Physics is the science of the very big and the very small. We study the smallest scales, the fundamental particles that make up the universe, and the largest, stars on up to the universe as a whole.
We also study the world in between, though.
That’s the domain of condensed matter, the study of solids, liquids, and other medium-sized arrangements of stuff. And while it doesn’t make the news as often, it’s arguably the biggest field in physics today.
(In case you’d like some numbers, the American Physical Society has divisions dedicated to different sub-fields. Condensed Matter Physics is almost twice the size of the next biggest division, Particles & Fields. Add in other sub-fields that focus on medium-sized-stuff, like those who work on solid state physics, optics, or biophysics, and you get a majority of physicists focused on the middle of the distance scale.)
When I started grad school, I didn’t pay much attention to condensed matter and related fields. Beyond the courses in quantum field theory and string theory, my “breadth” courses were on astrophysics and particle physics. But over and over again, from people in every sub-field, I kept hearing the same recommendation:
“You should take Solid State Physics. It’s a really great course!”
At the time, I never understood why. It was only later, once I had some research under my belt, that I realized:
Condensed matter uses quantum field theory!
The same basic framework, describing the world in terms of rippling quantum fields, doesn’t just work for fundamental particles. It also works for materials. Rather than describing the material in terms of its fundamental parts, condensed matter physicists “zoom out” and talk about overall properties, like sound waves and electric currents, treating them as if they were the particles of quantum field theory.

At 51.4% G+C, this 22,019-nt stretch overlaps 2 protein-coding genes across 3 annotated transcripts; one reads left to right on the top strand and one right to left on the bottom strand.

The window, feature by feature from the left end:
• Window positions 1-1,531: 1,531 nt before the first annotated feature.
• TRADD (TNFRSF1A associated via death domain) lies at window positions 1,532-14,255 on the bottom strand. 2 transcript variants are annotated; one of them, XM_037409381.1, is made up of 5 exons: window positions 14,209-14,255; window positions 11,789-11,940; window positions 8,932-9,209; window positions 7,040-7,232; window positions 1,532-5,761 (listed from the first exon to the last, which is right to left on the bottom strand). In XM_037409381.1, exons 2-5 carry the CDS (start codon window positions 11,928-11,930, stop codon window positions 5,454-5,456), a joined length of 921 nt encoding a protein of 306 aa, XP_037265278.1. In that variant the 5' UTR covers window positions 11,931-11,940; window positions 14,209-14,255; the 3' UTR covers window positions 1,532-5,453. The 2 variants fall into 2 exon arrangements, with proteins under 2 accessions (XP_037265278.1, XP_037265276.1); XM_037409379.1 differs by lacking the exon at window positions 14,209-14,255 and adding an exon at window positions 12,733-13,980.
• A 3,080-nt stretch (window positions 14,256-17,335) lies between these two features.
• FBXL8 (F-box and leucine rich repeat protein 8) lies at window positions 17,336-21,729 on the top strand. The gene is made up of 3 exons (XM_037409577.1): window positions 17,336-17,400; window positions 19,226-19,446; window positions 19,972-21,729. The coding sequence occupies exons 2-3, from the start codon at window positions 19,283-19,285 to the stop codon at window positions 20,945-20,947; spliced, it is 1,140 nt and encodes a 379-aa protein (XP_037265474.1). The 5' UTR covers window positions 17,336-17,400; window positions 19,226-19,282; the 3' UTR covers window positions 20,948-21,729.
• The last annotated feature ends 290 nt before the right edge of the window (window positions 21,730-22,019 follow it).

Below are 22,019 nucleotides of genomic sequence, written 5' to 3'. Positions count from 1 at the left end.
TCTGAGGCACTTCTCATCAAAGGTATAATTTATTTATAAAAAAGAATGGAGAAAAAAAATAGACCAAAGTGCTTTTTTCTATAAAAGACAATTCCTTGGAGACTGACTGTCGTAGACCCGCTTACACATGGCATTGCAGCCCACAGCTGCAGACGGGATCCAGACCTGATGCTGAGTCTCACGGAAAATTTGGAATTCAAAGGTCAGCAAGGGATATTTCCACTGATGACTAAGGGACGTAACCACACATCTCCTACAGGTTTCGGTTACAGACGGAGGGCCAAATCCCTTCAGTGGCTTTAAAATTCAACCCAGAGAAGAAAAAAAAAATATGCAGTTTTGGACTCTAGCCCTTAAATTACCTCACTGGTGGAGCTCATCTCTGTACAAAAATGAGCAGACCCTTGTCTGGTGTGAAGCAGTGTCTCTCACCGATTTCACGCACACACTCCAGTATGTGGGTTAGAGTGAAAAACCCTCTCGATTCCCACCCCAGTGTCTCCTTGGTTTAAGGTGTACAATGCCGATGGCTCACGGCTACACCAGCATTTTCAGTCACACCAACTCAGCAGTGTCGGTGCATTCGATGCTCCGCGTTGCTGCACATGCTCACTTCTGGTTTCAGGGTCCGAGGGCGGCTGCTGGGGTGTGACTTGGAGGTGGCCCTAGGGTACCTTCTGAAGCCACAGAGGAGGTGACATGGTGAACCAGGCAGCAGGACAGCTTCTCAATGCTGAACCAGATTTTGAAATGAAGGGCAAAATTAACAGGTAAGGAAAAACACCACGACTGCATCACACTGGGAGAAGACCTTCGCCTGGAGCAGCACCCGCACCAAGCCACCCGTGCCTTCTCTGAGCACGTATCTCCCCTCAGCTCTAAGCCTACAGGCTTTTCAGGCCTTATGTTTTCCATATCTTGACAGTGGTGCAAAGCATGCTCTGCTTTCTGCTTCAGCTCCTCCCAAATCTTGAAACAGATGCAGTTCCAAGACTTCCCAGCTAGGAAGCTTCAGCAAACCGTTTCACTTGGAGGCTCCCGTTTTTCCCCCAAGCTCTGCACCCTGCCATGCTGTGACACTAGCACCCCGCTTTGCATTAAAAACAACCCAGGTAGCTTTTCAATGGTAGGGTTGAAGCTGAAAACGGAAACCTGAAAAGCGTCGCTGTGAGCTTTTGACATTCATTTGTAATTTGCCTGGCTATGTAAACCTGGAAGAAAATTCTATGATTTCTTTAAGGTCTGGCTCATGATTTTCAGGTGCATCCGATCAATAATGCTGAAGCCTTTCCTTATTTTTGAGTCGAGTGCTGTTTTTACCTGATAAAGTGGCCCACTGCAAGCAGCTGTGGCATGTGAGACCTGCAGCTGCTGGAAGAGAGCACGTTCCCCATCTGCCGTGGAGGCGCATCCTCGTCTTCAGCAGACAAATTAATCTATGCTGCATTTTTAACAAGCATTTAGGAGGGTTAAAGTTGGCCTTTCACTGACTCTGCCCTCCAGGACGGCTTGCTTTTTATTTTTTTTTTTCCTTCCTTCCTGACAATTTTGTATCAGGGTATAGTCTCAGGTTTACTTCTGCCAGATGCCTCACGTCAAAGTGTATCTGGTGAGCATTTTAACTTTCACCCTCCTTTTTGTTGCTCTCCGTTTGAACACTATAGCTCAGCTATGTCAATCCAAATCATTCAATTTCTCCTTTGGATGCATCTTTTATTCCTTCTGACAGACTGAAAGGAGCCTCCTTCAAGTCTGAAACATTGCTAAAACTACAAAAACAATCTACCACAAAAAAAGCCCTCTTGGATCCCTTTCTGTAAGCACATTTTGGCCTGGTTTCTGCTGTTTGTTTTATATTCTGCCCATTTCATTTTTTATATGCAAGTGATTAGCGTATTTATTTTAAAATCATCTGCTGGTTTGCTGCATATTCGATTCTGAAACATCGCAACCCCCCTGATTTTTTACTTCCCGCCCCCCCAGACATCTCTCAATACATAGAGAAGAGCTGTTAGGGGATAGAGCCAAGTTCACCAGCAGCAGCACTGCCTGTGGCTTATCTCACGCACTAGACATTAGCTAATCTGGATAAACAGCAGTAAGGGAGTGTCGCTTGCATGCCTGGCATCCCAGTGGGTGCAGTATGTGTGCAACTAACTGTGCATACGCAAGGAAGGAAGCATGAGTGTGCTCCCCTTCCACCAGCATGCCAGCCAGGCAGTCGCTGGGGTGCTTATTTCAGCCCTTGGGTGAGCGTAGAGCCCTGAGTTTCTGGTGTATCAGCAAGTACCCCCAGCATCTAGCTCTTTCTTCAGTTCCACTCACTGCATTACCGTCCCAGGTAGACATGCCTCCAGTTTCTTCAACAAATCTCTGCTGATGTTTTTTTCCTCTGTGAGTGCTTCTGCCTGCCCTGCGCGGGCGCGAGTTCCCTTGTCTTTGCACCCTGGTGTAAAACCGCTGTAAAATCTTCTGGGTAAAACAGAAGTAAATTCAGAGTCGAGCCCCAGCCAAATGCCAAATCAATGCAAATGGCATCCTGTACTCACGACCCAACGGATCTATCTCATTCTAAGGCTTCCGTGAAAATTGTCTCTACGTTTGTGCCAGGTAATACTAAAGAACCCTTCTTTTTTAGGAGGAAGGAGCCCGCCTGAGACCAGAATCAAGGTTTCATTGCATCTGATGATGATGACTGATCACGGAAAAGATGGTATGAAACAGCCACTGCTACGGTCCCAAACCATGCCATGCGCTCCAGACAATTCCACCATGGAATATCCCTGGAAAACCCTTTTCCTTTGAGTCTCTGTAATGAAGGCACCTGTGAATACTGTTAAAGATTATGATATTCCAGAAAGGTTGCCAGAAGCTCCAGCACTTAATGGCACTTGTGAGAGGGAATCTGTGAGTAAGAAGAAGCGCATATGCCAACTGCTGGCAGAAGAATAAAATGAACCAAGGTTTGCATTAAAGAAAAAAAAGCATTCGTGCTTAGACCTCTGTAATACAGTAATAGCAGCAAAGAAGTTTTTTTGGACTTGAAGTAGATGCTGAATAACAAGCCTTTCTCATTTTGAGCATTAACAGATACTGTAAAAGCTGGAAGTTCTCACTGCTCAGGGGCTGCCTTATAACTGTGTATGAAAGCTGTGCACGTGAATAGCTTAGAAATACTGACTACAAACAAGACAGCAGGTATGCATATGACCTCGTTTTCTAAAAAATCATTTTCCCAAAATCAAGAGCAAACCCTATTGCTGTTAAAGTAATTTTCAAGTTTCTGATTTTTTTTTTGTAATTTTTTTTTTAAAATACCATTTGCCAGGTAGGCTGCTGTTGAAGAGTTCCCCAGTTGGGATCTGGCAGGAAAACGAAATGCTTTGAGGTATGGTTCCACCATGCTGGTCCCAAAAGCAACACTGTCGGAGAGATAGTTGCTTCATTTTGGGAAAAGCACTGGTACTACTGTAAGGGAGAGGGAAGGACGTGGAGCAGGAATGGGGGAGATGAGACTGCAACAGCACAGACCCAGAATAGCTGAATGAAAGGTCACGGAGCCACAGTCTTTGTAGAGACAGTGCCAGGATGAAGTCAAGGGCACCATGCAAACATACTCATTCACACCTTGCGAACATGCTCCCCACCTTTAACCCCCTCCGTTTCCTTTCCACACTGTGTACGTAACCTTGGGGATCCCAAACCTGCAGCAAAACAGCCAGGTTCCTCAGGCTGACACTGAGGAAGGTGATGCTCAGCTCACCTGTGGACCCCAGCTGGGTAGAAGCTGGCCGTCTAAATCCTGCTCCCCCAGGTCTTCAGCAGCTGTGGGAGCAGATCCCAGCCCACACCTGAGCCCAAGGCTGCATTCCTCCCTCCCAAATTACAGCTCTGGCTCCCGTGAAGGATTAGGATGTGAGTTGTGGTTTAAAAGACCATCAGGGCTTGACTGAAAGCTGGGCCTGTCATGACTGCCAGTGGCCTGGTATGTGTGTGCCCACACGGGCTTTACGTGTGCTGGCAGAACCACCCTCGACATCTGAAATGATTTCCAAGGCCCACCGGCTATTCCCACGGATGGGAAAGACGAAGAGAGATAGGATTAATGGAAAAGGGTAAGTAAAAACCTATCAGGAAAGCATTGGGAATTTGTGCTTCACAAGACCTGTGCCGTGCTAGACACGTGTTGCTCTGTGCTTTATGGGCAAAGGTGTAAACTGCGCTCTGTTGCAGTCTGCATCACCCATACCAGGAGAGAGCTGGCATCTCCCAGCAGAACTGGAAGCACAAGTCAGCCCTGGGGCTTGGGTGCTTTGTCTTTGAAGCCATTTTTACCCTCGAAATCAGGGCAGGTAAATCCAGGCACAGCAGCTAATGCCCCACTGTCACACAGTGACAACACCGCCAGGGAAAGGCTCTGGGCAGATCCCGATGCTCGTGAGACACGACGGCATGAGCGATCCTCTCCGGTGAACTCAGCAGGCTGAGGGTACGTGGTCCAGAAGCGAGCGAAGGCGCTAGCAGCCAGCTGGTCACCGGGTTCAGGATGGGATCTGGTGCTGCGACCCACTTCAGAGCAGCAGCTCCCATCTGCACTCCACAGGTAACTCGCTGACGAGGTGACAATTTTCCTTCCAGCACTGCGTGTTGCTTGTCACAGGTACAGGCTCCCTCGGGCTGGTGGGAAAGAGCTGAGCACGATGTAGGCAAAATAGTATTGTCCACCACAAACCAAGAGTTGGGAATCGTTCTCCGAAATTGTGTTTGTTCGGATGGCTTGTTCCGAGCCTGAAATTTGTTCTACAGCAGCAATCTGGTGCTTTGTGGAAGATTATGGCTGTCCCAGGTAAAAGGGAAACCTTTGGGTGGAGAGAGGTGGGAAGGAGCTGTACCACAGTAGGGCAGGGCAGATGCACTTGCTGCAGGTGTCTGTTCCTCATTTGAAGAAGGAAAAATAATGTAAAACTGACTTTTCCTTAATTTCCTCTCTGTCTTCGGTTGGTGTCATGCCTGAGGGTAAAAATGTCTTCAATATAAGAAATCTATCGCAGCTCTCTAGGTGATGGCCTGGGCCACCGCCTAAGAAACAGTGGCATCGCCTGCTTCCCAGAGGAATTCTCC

This tends to confuse the heck out of journalists. Not used to covering condensed matter (and sometimes egged on by hype from the physicists), they mix up the metaphorical particles of these systems with the sort of particles made by the LHC, with predictably dumb results.
Once you get past the clumsy journalism, though, this kind of analogy has a lot of value.
Occasionally, you’ll see an article about string theory providing useful tools for condensed matter. This happens, but it’s less widespread than some of the articles make it out to be: condensed matter is a huge and varied field, and string theory applications tend to be of interest to only a small piece of it.
It doesn’t get talked about much, but the dominant trend is actually in the other direction: increasingly, string theorists need to have at least a basic background in condensed matter.
String theory’s curse/triumph is that it can give rise not just to one quantum field theory, but many: a vast array of different worlds obtained by twisting extra dimensions in different ways. Particle physicists tend to study a fairly small range of such theories, looking for worlds close enough to ours that they still fit the evidence.
Condensed matter, in contrast, creates its own worlds. Pick the right material, take the right slice, and you get quantum field theories of almost any sort you like. While you can’t go to higher dimensions than our usual four, you can certainly look at lower ones, at the behavior of currents on a sheet of metal or atoms arranged in a line. This has led some condensed matter theorists to examine a wide range of quantum field theories with one strange behavior or another, theories that wouldn’t have occurred to particle physicists but that, in many cases, are part of the cornucopia of theories you can get out of string theory.
So if you want to explore the many worlds of string theory, the many worlds of condensed matter offer a useful guide. Increasingly, tools from that community, like integrability and tensor networks, are migrating over to ours.
It’s gotten to the point where I genuinely regret ignoring condensed matter in grad school. Parts of it are ubiquitous enough, and useful enough, that some of it is an expected part of a string theorist’s background. The many worlds of condensed matter, as it turned out, were well worth a look.